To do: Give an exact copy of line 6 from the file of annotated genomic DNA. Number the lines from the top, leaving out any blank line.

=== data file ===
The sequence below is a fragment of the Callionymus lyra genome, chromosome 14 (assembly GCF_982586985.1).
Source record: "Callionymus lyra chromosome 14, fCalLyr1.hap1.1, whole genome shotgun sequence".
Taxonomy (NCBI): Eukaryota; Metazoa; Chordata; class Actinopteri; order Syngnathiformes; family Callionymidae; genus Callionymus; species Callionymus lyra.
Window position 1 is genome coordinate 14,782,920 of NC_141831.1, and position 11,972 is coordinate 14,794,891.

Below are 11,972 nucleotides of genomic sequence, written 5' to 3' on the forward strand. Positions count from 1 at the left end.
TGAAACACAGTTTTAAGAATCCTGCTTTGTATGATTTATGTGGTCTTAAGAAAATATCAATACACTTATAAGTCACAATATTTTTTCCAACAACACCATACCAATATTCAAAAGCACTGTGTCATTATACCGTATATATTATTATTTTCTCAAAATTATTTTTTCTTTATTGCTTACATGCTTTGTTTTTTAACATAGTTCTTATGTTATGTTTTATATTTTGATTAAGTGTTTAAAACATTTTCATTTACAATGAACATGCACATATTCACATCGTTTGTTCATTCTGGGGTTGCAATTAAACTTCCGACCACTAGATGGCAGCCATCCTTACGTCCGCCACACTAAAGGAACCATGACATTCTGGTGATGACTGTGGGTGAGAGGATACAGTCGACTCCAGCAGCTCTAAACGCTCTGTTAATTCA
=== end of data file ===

TGAAACACAGTTTTAAGAATCCTGCTTTGTATGATTTATGTGGTCTTAAGAAAATATCAATACACTTATAAGTCACAATATTTTTTCCAACAACACCATACCAATATTCAAAAGCACTGTGTCATTATACCGTATATATTATTATTTTCTCAAAATTATTTTTTCTTTATTGCTTACATGCTTTGTTTTTTAACATAGTTCTTATGTTATGTTTTATATTTTGATTAAGTGTTTAAAACATTTTCATTTACAATGAACATGCACATATTCACATCGTTTGTTCATTCTGGGGTTGCAATTAAACTTCCGACCACTAGATGGCAGCCATCCTTACGTCCGCCACACTAAAGGAACCATGACATTCTGGTGATGACTGTGGGTGAGAGGATACAGTCGACTCCAGCAGCTCTAAACGCTCTGTTAATTCA